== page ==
It’s that time of life. I’m aging, my parents are aging. They are still living in the home I grew up in but are slowing down. They always enjoyed gardening and landscaping and take pride in their home. The garden is smaller now and the woods are no longer mowed.
I live 60 miles away but drive out to help them a couple days a week. My brother lives closer and visits more frequently. He is there to help with emergencies – such as when a sump pump fails and floods the basement.
Each Friday is chore day for me and my father. My mom has a “to-do” list for us. Last week we cleaned out the asparagus bed, raked out leaves by the fence line and mowed those areas. The week before we picked up branches and sticks around the property.
Picking up sticks brought back an old memory from childhood. I was probably 9 or 10 years old and was assigned stick picking up. My brother was assigned mowing. You’d think that would be a straight forward job but I looked at the woods and felt overwhelmed. Sticks were everywhere and I couldn’t see how this job could be possibly be finished in a thousand years (yes, kids exaggerate, but that’s what it felt like to me).
I walked out to the woods and handful by handful, I trudged back and forth, over and over, to the brush pile. I was working for over an hour and hadn’t made a dent in the work. My mom walked out and indicated to only pick up the bigger limbs. I was a sensitive kid, and it felt like I was being yelled at instead of helped. Why hadn’t that instruction come sooner at the beginning of the work, why hadn’t I thought of it instead of having to be told. I felt resentful and inadequate at stick picking up. I felt I wasn’t good enough to know even what sticks to pick up.
Drama right? Actually it was an internal drama, I didn’t act it out. It was that internal judging voice inside of myself. I listened to that voice too much as a kid. As an adult I now approach stick picking up with a system … a tractor and trailer to reduce walking back and forth, a rake to get smaller sticks, and the ability to discern what stick is big enough to harm a mower blade and which stick is just fine to leave lying where it is.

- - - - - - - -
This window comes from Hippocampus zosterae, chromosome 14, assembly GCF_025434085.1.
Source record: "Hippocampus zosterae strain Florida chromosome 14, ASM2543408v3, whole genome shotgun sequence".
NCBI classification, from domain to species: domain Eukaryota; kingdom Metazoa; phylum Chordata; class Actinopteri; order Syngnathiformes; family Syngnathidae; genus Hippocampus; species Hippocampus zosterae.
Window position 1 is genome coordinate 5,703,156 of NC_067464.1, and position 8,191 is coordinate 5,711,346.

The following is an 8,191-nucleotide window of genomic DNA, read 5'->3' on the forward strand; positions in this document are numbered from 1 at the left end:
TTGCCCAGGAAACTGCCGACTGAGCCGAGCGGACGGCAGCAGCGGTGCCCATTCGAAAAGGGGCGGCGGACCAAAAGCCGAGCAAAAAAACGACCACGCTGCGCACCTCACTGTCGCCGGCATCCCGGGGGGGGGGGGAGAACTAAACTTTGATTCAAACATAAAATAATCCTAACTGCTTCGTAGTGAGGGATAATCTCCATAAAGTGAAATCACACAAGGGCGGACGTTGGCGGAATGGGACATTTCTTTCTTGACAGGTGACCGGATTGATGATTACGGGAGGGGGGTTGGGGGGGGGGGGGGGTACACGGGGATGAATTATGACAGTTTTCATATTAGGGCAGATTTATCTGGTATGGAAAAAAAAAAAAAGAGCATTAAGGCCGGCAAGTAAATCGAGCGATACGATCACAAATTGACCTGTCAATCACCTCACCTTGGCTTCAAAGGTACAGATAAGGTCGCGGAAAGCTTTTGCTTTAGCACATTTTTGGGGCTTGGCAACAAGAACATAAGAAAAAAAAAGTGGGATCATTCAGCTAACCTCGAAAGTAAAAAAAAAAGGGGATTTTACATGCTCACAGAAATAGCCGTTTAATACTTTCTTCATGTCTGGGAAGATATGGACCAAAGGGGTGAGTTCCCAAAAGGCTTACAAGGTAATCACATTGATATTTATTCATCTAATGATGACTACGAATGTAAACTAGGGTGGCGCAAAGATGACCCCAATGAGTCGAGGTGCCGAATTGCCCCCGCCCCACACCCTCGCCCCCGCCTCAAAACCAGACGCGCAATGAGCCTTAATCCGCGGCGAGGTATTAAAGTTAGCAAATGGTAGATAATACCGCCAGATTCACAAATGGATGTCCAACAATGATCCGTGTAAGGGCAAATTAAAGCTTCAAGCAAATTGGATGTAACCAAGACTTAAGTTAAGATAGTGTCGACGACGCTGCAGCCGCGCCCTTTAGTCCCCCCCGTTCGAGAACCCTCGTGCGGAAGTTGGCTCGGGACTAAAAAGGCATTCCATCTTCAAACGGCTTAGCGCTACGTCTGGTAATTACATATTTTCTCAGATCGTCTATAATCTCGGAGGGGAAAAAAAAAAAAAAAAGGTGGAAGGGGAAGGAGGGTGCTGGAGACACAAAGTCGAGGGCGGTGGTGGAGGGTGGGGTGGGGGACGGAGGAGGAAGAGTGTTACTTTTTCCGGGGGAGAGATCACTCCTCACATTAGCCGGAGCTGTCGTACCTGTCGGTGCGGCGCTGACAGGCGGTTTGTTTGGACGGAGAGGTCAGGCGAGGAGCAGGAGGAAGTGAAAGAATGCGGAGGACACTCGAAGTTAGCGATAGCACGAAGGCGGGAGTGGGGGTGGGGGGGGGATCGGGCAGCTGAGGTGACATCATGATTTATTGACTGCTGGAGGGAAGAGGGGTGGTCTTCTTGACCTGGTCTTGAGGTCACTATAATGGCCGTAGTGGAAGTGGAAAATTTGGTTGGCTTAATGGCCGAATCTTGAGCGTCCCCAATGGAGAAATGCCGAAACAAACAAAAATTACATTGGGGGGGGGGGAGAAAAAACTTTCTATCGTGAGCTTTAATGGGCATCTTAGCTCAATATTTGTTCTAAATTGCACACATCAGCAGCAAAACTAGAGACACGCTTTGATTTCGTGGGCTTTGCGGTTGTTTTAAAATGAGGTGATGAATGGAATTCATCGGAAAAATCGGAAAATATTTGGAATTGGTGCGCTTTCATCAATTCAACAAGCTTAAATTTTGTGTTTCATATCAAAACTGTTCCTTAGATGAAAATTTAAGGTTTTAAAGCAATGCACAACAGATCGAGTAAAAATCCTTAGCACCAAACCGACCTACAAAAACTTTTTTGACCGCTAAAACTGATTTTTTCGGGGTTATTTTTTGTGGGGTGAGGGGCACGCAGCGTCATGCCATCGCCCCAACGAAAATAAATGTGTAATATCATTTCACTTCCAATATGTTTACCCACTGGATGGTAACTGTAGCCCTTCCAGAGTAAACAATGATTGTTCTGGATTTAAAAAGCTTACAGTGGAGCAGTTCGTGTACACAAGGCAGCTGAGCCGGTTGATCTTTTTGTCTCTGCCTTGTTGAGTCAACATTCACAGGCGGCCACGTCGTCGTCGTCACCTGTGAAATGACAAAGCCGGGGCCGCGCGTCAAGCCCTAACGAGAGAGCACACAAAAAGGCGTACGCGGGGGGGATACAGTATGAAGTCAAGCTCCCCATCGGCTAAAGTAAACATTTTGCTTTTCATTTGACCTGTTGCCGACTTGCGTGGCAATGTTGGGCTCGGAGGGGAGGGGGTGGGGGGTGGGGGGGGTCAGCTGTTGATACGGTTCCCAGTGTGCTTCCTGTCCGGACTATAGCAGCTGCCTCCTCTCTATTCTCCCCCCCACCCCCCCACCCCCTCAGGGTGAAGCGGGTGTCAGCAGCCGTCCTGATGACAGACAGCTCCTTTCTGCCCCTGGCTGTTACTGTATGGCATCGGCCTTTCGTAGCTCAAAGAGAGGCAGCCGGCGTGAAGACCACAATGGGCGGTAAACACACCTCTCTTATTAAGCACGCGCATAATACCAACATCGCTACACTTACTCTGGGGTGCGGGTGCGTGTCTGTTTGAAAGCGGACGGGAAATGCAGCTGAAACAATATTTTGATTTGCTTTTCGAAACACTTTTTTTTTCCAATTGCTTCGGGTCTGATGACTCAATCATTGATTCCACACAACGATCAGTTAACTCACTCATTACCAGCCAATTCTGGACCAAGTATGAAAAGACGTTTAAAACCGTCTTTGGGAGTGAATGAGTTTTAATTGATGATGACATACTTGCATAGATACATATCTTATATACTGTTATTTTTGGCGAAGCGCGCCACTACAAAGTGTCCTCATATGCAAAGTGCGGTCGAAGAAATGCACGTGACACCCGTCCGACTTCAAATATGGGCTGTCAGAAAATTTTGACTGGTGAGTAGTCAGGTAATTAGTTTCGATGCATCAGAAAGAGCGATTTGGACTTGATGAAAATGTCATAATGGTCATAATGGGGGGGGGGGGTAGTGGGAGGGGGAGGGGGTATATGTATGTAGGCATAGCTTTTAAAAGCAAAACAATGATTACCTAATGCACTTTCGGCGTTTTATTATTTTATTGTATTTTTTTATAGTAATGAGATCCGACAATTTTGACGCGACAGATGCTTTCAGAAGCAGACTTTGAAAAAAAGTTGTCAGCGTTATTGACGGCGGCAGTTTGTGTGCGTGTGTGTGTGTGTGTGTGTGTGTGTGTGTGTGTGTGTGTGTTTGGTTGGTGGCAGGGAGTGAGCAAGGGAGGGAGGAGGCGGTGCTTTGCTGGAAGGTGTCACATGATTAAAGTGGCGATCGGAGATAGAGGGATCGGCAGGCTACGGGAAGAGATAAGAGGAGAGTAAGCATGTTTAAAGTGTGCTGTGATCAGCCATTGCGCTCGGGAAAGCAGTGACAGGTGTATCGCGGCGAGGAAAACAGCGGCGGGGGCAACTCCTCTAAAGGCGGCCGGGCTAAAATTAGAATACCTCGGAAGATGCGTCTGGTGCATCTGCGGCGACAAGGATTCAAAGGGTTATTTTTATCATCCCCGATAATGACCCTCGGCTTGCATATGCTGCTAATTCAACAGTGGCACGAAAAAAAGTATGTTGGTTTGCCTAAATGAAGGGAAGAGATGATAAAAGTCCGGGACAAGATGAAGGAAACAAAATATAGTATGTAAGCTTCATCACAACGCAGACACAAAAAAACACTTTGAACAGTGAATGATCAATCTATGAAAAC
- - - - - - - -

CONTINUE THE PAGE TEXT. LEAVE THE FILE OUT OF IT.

I didn’t have that type of planning ability as a kid (who does) and I’ve had to go back and nurture and forgive that sensitive child, the me from the past, with the knowing that comes from age and experience. Self-acceptance, self-forgiveness, becoming the master of the critical voice within … even thanking it for trying to keep me safe in it’s own way but then stepping forward to do what needs to be done.
Any new learning experience is never completed perfectly. But the learning part is worth overcoming the fear and the critical voice. Just breathe and take it step by step. I’ve heard fear is just excitement without the breath. I know the fear response can include freezing (not taking any action). I’m glad I’m stepping up and taking action, even in a small way, and helping my parents as they age.
I’m still not perfect at picking up sticks, but my father and I finished our job on Friday and it looked pretty good. Experience built from past times of inexperience. A system. A helping hand. And then a hearty family dinner from mom. Life is good.